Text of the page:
From 2 August to 5 September, demonstration activity increased across Eastern Europe. Key developments include: a surge in demonstrations against the government of Alexander Lukashenko in Belarus following fraudulent elections; large demonstrations in Bulgaria against government corruption; and continued demonstrations in Russia against repressive actions by the government.
In Belarus, demonstrations over dissatisfaction with electoral fraud in the presidential elections were dispersed with excessive force by special purpose police in almost all major cities (RFE/RL, 10 August 2020). Major demonstrations, with tens of thousands of participants, continued daily across the country, particularly in Minsk (RFE/RL, 1 September 2020). The government has hardened its stance against demonstrators and has accused numerous European states of orchestrating the demonstrations (TASS, 10 August, 2020). Demonstrations in solidarity with Belarus took place across the region — including in Russia, Ukraine, and Cyprus — and beyond. The leading opposition candidate, and likely winner of the presidential election, Svyatlana Tsikhanouskaya, was forcefully expelled to Lithuania. However, the opposition and civil society formed a “Coordination Council” that is meant to facilitate an eventual peaceful transfer of power (RFE/RL, 25 August 2020).
In Russia, the Khabarovsk demonstrations in support of governor Sergei Furgal, who has faced what his supporters call political persecution by the Russian state, continued to attract large crowds in Khabarovsk and elsewhere (DW, 29 August 2020). Environmental demonstrators in Bashkortostan over the right to set up soda mining operations erupted into a series of clashes involving thousands of demonstrators and hundreds of police and private security guards on 16 August (MediaZone, 17 August 2020). The demonstrators seemingly prevailed after local authorities announced that they would designate Kushtau a protected zone, prohibiting mining. Separately, a series of demonstrations began with the poisoning of prominent opposition activist Alexey Navalny on 20 August, attracting hundreds of people across several cities (RFE/RL, 21 August 2020). Navalny has been the leading opposition figure in Russia for years and has repeatedly criticized the Russian government for corruption and inefficiency. The Russian government has faced accusations that it kills prominent members of the opposition, including Boris Nemtsov in 2015 (DW, 27 February, 2020).
In Bulgaria, major demonstrations against government corruption continued. Citizens engaged in various forms of civil unrest, such as road blockades, car processions, throwing eggs and tomatoes at government buildings, and performing artistic, and symbolic acts. Justice Minister Kirilov resigned on 27 August, on the country’s fiftieth consecutive day of unrest, amidst criticism that he failed to address corruption (EuroNews, 28 August). Prime Minister Borisov has attempted to appease demonstrators by calling for a “restart” of democracy through the rewriting of the Bulgarian Constitution. Demonstration organizers rejected this suggestion and said that rewriting the constitution “will allow the mafia to create its own basic law” in a “failed and distrusted parliament with a majority dictated by its oligarchic government” (RFE/RL, 20 August).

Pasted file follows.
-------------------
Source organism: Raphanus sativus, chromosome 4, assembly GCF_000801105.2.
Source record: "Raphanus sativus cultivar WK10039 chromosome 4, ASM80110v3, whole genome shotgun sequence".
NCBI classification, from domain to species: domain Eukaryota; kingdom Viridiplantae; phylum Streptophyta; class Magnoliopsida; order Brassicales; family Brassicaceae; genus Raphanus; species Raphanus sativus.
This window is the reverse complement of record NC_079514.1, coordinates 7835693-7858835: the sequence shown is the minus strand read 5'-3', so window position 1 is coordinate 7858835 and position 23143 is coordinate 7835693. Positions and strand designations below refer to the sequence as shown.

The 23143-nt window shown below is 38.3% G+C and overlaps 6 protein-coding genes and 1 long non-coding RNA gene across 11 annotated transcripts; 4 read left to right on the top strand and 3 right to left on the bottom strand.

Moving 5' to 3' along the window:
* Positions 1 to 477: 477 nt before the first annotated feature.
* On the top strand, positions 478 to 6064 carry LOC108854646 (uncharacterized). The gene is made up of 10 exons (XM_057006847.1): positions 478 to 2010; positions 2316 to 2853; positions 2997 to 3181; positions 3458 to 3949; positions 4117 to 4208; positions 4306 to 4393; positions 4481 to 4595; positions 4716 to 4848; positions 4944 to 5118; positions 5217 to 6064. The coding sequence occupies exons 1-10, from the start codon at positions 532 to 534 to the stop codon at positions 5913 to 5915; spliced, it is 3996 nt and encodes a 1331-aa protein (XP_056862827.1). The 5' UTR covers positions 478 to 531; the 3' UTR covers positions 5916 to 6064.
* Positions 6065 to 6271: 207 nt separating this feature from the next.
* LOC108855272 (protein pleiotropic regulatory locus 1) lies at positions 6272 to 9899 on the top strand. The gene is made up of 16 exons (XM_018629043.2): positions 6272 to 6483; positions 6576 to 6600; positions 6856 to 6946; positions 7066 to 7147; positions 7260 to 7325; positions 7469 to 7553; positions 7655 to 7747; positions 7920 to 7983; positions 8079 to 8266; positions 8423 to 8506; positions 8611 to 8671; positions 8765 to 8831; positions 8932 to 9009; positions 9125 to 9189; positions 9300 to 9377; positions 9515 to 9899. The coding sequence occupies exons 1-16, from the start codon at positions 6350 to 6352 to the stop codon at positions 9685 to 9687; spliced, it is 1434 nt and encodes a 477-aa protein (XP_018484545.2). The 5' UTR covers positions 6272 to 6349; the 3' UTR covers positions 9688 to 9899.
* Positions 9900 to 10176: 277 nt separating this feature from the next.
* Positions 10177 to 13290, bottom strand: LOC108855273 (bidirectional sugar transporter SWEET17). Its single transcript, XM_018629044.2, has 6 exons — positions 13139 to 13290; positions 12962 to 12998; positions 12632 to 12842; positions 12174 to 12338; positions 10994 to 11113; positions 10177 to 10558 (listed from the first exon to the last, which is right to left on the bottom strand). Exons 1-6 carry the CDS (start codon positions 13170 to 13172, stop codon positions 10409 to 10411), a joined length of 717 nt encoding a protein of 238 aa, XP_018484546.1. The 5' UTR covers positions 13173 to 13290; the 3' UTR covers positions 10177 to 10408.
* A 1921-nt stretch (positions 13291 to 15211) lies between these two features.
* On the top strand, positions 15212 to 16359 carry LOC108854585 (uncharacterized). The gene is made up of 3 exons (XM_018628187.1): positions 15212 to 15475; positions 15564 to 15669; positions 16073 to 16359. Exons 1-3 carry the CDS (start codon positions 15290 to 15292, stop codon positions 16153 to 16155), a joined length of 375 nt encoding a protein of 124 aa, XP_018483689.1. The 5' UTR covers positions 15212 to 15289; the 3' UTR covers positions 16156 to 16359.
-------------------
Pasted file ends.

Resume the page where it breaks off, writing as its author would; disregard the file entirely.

In Montenegro, general elections were held on 31 August. Three oppositional coalitions claimed victory over the Democratic Party of Socialists (DPS), which governed Montenegro for 30 years. The DPS regime was weakened after it adopted the Religious Freedom Law, which the Serbian Orthodox Church felt targeted it unfairly. This sparked demonstrations that began with the Law’s adoption in December 2019, and continued until the elections (RFE/RL, 31 August 2020).
Regional negotiations resulted in some progress in Ukraine and between Serbia and Kosovo. In Ukraine, fighting between Ukrainian government forces and Russian-led separatists continued, though at markedly lower levels than prior to the 22 July ceasefire agreement (Euromaidan Press, 28 July, 2020). Previous such ceasefire agreements have eroded over the course of several months. Serbia and Kosovo signed an agreement on economic and energy issues in the United States on 4 September. This is the first treaty signed since Serbia and Kosovo resumed dialogue, which had been halted in late December 2018 (Balkan Insight, 4 September 2020).
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